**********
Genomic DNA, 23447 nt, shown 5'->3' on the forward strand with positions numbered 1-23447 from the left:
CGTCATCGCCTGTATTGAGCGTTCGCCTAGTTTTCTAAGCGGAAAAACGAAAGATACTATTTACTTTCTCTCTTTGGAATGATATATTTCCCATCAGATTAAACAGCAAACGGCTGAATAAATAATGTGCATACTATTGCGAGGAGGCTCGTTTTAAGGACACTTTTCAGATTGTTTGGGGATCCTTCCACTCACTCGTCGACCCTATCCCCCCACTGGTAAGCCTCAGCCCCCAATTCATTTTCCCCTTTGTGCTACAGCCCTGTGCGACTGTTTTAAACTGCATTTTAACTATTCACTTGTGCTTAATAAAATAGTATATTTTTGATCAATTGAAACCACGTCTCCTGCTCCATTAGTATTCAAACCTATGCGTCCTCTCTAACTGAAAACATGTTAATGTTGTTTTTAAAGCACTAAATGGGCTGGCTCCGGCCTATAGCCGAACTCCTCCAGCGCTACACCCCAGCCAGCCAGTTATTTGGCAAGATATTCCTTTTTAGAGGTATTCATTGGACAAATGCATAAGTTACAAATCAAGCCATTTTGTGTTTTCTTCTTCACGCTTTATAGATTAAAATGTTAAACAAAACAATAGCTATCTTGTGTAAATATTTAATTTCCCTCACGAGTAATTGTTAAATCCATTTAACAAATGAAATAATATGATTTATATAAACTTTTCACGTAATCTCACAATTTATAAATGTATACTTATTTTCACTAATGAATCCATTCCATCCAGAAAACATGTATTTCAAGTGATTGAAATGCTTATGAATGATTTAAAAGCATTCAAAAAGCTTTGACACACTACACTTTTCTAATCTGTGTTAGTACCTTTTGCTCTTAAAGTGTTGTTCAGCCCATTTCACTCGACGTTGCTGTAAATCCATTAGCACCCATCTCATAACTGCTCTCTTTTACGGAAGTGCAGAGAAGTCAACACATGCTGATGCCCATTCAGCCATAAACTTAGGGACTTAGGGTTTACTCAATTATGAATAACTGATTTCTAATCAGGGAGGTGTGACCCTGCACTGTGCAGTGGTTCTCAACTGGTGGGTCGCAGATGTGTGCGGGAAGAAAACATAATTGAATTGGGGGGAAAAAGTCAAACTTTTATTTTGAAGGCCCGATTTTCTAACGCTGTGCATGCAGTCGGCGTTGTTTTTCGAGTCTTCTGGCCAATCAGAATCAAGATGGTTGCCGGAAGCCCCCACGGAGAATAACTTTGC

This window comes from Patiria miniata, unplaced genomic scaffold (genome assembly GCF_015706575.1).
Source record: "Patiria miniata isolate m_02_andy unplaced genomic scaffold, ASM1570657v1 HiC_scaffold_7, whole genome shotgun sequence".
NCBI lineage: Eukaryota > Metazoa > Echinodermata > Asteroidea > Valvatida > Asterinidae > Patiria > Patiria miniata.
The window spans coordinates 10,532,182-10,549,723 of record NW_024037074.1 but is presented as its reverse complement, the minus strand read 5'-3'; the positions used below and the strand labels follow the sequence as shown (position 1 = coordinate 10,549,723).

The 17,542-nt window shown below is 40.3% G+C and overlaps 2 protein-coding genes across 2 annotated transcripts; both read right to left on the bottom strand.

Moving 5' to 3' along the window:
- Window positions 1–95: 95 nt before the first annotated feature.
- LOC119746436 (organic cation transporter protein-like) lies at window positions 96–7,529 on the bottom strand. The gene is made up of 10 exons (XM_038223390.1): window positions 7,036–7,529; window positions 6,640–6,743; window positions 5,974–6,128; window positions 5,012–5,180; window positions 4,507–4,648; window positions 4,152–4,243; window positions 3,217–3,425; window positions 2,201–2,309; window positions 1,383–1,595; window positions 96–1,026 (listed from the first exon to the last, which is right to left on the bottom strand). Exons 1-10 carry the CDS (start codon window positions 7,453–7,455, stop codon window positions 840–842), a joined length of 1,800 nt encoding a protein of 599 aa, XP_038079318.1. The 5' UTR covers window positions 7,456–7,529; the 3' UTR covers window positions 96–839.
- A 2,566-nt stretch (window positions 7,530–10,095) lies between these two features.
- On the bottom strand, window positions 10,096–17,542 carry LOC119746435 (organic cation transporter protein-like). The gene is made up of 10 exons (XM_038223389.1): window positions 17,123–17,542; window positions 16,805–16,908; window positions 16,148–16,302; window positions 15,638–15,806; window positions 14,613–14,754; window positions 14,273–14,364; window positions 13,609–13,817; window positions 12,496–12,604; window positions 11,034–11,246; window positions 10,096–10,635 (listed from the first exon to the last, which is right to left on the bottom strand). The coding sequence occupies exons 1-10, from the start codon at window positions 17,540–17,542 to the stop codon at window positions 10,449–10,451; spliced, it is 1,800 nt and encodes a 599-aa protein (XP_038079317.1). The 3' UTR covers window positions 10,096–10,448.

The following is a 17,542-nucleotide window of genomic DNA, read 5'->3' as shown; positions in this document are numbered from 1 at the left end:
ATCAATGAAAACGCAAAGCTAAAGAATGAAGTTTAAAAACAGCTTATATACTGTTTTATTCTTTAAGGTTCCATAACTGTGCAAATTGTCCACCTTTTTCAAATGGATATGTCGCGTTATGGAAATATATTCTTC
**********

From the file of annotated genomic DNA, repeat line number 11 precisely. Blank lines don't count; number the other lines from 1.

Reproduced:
- A 2,566-nt stretch (window positions 7,530–10,095) lies between these two features.